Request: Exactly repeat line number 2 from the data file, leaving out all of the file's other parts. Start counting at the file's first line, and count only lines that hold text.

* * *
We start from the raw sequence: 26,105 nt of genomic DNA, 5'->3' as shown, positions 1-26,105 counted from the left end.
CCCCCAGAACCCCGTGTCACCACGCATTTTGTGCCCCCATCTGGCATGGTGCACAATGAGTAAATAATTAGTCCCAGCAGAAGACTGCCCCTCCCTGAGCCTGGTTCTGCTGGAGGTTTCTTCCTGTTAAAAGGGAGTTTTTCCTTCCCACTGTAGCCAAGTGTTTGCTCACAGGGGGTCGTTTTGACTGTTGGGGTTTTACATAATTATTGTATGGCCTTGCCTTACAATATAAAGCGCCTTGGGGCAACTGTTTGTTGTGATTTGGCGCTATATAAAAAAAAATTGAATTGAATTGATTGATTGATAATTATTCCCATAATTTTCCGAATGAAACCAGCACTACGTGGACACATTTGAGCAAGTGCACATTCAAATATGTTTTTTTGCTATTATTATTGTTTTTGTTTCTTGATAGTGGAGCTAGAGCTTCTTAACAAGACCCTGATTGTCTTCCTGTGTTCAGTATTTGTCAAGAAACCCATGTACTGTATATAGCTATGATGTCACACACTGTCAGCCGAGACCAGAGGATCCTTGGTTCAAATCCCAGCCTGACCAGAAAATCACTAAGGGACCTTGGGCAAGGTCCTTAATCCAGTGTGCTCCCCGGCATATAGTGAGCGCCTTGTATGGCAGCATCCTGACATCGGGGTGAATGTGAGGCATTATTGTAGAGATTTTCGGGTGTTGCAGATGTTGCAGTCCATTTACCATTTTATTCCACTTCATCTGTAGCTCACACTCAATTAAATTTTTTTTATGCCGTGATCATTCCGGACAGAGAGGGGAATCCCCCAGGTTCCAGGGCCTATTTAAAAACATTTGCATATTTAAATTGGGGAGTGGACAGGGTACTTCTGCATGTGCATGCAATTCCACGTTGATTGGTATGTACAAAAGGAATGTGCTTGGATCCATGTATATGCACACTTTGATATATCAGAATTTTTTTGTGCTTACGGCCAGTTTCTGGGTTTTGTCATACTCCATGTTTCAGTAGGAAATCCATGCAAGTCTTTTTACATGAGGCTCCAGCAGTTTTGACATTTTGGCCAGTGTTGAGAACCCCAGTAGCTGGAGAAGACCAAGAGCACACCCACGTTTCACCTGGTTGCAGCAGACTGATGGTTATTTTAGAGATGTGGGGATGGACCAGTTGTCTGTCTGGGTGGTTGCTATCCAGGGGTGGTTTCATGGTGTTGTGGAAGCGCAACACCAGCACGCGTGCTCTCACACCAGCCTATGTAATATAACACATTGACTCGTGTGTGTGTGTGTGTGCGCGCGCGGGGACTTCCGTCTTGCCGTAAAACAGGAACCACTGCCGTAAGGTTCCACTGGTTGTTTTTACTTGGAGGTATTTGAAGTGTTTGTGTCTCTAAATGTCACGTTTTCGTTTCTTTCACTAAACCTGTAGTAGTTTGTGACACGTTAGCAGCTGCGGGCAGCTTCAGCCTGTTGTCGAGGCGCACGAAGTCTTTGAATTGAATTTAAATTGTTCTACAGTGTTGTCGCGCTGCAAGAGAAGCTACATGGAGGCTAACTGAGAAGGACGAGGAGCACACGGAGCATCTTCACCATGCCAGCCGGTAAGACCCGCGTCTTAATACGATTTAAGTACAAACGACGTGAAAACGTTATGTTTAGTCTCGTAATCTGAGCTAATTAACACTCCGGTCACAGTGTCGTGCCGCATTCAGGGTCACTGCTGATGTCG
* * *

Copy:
CCCCCAGAACCCCGTGTCACCACGCATTTTGTGCCCCCATCTGGCATGGTGCACAATGAGTAAATAATTAGTCCCAGCAGAAGACTGCCCCTCCCTGAGCCTGGTTCTGCTGGAGGTTTCTTCCTGTTAAAAGGGAGTTTTTCCTTCCCACTGTAGCCAAGTGTTTGCTCACAGGGGGTCGTTTTGACTGTTGGGGTTTTACATAATTATTGTATGGCCTTGCCTTACAATATAAAGCGCCTTGGGGCAACTGTTTGTTGTGATTTGGCGCTATATAAAAAAAAATTGAATTGAATTGATTGATTGATAATTATTCCCATAATTTTCCGAATGAAACCAGCACTACGTGGACACATTTGAGCAAGTGCACATTCAAATATGTTTTTTTGCTATTATTATTGTTTTTGTTTCTTGATAGTGGAGCTAGAGCTTCTTAACAAGACCCTGATTGTCTTCCTGTGTTCAGTATTTGTCAAGAAACCCATGTACTGTATATAGCTATGATGTCACACACTGTCAGCCGAGACCAGAGGATCCTTGGTTCAAATCCCAGCCTGACCAGAAAATCACTAAGGGACCTTGGGCAAGGTCCTTAATCCAGTGTGCTCCCCGGCATATAGTGAGCGCCTTGTATGGCAGCATCCTGACATCGGGGTGAATGTGAGGCATTATTGTAGAGATTTTCGGGTGTTGCAGATGTTGCAGTCCATTTACCATTTTATTCCACTTCATCTGTAGCTCACACTCAATTAAATTTTTTTTATGCCGTGATCATTCCGGACAGAGAGGGGAATCCCCCAGGTTCCAGGGCCTATTTAAAAACATTTGCATATTTAAATTGGGGAGTGGACAGGGTACTTCTGCATGTGCATGCAATTCCACGTTGATTGGTATGTACAAAAGGAATGTGCTTGGATCCATGTATATGCACACTTTGATATATCAGAATTTTTTTGTGCTTACGGCCAGTTTCTGGGTTTTGTCATACTCCATGTTTCAGTAGGAAATCCATGCAAGTCTTTTTACATGAGGCTCCAGCAGTTTTGACATTTTGGCCAGTGTTGAGAACCCCAGTAGCTGGAGAAGACCAAGAGCACACCCACGTTTCACCTGGTTGCAGCAGACTGATGGTTATTTTAGAGATGTGGGGATGGACCAGTTGTCTGTCTGGGTGGTTGCTATCCAGGGGTGGTTTCATGGTGTTGTGGAAGCGCAACACCAGCACGCGTGCTCTCACACCAGCCTATGTAATATAACACATTGACTCGTGTGTGTGTGTGTGTGCGCGCGCGGGGACTTCCGTCTTGCCGTAAAACAGGAACCACTGCCGTAAGGTTCCACTGGTTGTTTTTACTTGGAGGTATTTGAAGTGTTTGTGTCTCTAAATGTCACGTTTTCGTTTCTTTCACTAAACCTGTAGTAGTTTGTGACACGTTAGCAGCTGCGGGCAGCTTCAGCCTGTTGTCGAGGCGCACGAAGTCTTTGAATTGAATTTAAATTGTTCTACAGTGTTGTCGCGCTGCAAGAGAAGCTACATGGAGGCTAACTGAGAAGGACGAGGAGCACACGGAGCATCTTCACCATGCCAGCCGGTAAGACCCGCGTCTTAATACGATTTAAGTACAAACGACGTGAAAACGTTATGTTTAGTCTCGTAATCTGAGCTAATTAACACTCCGGTCACAGTGTCGTGCCGCATTCAGGGTCACTGCTGATGTCG